Test Scores Suggest Remote-Only Learning Is Failing Many N.C. Students | Beaufort County Now | A majority of North Carolina public school students failed to pass end-of-course tests in fall 2020, according to new data from the N.C. Department of Public Instruction.

Coronavirus Disease 2019 (COVID-19)

Test Scores Suggest Remote-Only Learning Is Failing Many N.C. Students

Publisher's Note: This post appears here courtesy of the Carolina Journal. The author of this post is David N. Bass.

Photo: Carolina Journal

    A majority of North Carolina public school students failed to pass end-of-course tests in fall 2020, according to new data from the N.C. Department of Public Instruction.

    The results were discussed at a state Board of Education meeting Wednesday, March 3. The data suggest learning losses for students due to school closures and remote-only learning brought on by the COVID-19 pandemic.

    Public schools have been operating in either an exclusively virtual format or a hybrid approach for a year now. Classrooms are only now beginning to reopen.

    "It's been a lost year of learning," said Superintendent of Public Instruction Catherine Truitt, a Republican.

    North Carolina measures end-of-course testing across four categories: Math 1, Math 3, English II, and biology. Although a relatively high percentage of students completed end-of-course tests at 86.3%, the results indicate that students are struggling.

    For fall 2020-21, 66.4% of students scored "not proficient" in Math 1, compared to 48.2% the previous school year. A similar trend held true for biology — 54.5% vs. 42.1% — and Math 3 — 54.9% vs. 44.5%.

    English II was the only category of end-of-course tests students were close to pre-pandemic performance: 41.4% of students were not proficient this year, compared to 42% in 2019-2020.

    Test scores were also lower for beginning-of-grade reading exams for third-graders, where three quarters of students aren't proficient.

    At the Board of Education meeting, DPI officials stressed a cautious approach to interpreting the test results.

    "To go from a face-to-face model in place for decades to the model this year, a blended learning environment, it's quite an accomplishment we've been able to do it at all. We have to look at these test results in that context," said Tammy Howard, DPI's director of accountability services.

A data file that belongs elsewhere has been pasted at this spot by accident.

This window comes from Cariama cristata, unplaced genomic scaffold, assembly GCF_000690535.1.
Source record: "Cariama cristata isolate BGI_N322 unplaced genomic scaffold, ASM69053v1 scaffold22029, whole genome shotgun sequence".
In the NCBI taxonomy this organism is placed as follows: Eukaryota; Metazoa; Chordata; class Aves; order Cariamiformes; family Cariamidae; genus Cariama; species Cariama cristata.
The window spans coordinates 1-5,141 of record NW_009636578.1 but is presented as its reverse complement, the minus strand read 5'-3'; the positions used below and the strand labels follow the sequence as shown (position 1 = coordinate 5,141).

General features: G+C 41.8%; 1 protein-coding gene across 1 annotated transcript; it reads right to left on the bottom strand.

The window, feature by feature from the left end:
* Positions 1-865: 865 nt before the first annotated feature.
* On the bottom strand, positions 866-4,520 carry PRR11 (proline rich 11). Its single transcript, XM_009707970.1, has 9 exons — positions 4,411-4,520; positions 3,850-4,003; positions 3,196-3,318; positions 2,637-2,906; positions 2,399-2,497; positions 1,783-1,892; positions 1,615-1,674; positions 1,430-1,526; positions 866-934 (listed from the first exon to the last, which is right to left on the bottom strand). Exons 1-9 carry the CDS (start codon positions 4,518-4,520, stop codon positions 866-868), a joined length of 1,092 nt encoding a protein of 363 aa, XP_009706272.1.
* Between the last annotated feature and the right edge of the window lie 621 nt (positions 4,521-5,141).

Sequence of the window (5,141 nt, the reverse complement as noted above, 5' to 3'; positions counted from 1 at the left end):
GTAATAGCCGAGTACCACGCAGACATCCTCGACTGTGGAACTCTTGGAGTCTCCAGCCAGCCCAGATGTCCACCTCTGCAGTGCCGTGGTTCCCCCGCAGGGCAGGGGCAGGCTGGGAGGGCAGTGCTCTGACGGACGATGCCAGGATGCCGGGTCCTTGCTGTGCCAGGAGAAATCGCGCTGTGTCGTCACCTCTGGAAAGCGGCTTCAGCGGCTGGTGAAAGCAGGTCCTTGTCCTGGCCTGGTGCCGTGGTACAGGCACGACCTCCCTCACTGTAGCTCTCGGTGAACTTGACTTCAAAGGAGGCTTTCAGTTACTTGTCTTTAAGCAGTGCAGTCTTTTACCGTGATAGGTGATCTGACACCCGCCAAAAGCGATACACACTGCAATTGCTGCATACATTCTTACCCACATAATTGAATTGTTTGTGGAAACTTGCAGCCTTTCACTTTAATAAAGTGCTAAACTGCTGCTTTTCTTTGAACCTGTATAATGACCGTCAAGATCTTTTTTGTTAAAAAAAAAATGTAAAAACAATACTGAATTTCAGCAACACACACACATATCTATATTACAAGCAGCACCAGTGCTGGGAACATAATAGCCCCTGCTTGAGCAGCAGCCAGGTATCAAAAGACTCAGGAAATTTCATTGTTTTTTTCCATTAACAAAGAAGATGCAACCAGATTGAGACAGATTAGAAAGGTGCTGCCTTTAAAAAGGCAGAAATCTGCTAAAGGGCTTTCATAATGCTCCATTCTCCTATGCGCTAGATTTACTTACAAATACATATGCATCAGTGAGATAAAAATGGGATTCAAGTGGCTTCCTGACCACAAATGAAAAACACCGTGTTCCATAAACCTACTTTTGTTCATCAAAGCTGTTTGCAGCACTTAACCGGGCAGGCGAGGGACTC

Dr. Terry Stoops, director of the Center for Effective Education at the John Locke Foundation, also urged caution, but said lawmakers shouldn't discount a link between the test scores and learning loss.

    "The test scores released by state education officials this week represent only a snapshot of the annual testing results to be released later this year," Stoops said. "Despite these shortcomings, it would be unwise for policymakers to discount test scores that reflect profound learning loss across racial, ethnic, and socioeconomic categories and regions."

    Board of Education member James Ford noted that although North Carolina's overall testing rate was high, students from minority populations and from poorer areas of the state tested at a far lower rate compared to the statewide average. In the Sandhills, for example, only 55% of students participated in the tests, compared to rates like 95.9% in the northwest part of the state. Moreover, just 77.3% of black students participated compared to 91.7% of whites and 93.1% of Asian students.

    At a Senate Education Committee meeting Wednesday, lawmakers heard about other DPI data indicating that 23% of traditional public school students and 9% of charter school students are at risk of academic failure.

    In mid-February, a bipartisan coalition in the General Assembly passed Senate Bill 37, which requires school districts to offer in-person instruction for K-12 students for the remainder of the school year. Gov. Roy Cooper, a Democrat, vetoed the bill last minute on Friday.

    The Senate fell one vote short of overriding that veto on Monday, but Republican lawmakers have vowed to take up the override again, possibly as early as Thursday, March 4. Recent polling shows that nearly half of North Carolina voters oppose Cooper's veto, and 60% of respondents support S.B. 37.

    David Bass is a freelance writer for Carolina Journal.


Latest Op-Ed & Politics

Lawmakers in the North Carolina House fast-tracked a bill today that would allow businesses that received Payroll Protection Program loans from the federal government to have any expenses the funds were used for deducted from state tax.
On Wednesday, former Vice-President Mike Pence, 61, had a pacemaker implanted after doctors determined his heart rate was too slow.
Joy Pullmann of the Federalist sees a clear motive for Big Tech companies to censor scientific evidence that contradicts the prevailing public narrative.


Leaders of the North Carolina High School Athletics Association are scheduled to testify before the newly created, Joint Legislative Commission on Governmental Operations Subcommittee on Interscholastic Athletic
Dems should have seen this coming. The right of self defense inalienable
Epidemiologists and infectious disease experts have consistently maintained that the risk of spread of the COVID-19 virus among young children is low.


Voters in North Carolina could decide next year to limit the governorís emergency powers, under a proposed constitutional amendment filed Wednesday, April 14, in the N.C. House.


Back to Top